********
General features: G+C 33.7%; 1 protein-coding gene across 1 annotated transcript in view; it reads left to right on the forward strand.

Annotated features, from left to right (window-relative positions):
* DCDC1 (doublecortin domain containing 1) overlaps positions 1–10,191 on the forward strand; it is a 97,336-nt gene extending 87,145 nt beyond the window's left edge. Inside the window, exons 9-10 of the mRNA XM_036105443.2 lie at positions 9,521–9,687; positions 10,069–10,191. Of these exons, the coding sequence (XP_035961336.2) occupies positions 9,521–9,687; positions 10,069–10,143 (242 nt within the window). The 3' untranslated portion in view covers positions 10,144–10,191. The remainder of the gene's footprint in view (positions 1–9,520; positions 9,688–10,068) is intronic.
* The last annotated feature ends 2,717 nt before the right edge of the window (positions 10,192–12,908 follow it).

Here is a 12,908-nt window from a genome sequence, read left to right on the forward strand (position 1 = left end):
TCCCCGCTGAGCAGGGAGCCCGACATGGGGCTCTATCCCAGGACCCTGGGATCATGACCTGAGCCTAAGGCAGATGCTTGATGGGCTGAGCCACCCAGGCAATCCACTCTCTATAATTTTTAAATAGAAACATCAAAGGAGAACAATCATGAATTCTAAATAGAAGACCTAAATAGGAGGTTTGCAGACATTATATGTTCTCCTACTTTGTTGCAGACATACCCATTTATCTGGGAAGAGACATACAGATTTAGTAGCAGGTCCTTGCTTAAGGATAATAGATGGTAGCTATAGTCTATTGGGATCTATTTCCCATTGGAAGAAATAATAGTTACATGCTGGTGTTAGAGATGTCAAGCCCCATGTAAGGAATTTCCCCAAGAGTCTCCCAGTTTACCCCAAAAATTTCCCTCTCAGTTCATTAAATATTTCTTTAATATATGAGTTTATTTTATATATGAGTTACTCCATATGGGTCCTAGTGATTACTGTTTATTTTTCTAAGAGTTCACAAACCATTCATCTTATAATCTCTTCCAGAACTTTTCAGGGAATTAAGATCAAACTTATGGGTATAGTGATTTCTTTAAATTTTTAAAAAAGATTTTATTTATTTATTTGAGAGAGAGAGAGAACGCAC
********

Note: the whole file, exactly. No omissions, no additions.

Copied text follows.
General features: G+C 33.7%; 1 protein-coding gene across 1 annotated transcript in view; it reads left to right on the forward strand.

Annotated features, from left to right (window-relative positions):
* DCDC1 (doublecortin domain containing 1) overlaps positions 1–10,191 on the forward strand; it is a 97,336-nt gene extending 87,145 nt beyond the window's left edge. Inside the window, exons 9-10 of the mRNA XM_036105443.2 lie at positions 9,521–9,687; positions 10,069–10,191. Of these exons, the coding sequence (XP_035961336.2) occupies positions 9,521–9,687; positions 10,069–10,143 (242 nt within the window). The 3' untranslated portion in view covers positions 10,144–10,191. The remainder of the gene's footprint in view (positions 1–9,520; positions 9,688–10,068) is intronic.
* The last annotated feature ends 2,717 nt before the right edge of the window (positions 10,192–12,908 follow it).

Here is a 12,908-nt window from a genome sequence, read left to right on the forward strand (position 1 = left end):
TCCCCGCTGAGCAGGGAGCCCGACATGGGGCTCTATCCCAGGACCCTGGGATCATGACCTGAGCCTAAGGCAGATGCTTGATGGGCTGAGCCACCCAGGCAATCCACTCTCTATAATTTTTAAATAGAAACATCAAAGGAGAACAATCATGAATTCTAAATAGAAGACCTAAATAGGAGGTTTGCAGACATTATATGTTCTCCTACTTTGTTGCAGACATACCCATTTATCTGGGAAGAGACATACAGATTTAGTAGCAGGTCCTTGCTTAAGGATAATAGATGGTAGCTATAGTCTATTGGGATCTATTTCCCATTGGAAGAAATAATAGTTACATGCTGGTGTTAGAGATGTCAAGCCCCATGTAAGGAATTTCCCCAAGAGTCTCCCAGTTTACCCCAAAAATTTCCCTCTCAGTTCATTAAATATTTCTTTAATATATGAGTTTATTTTATATATGAGTTACTCCATATGGGTCCTAGTGATTACTGTTTATTTTTCTAAGAGTTCACAAACCATTCATCTTATAATCTCTTCCAGAACTTTTCAGGGAATTAAGATCAAACTTATGGGTATAGTGATTTCTTTAAATTTTTAAAAAAGATTTTATTTATTTATTTGAGAGAGAGAGAGAACGCAC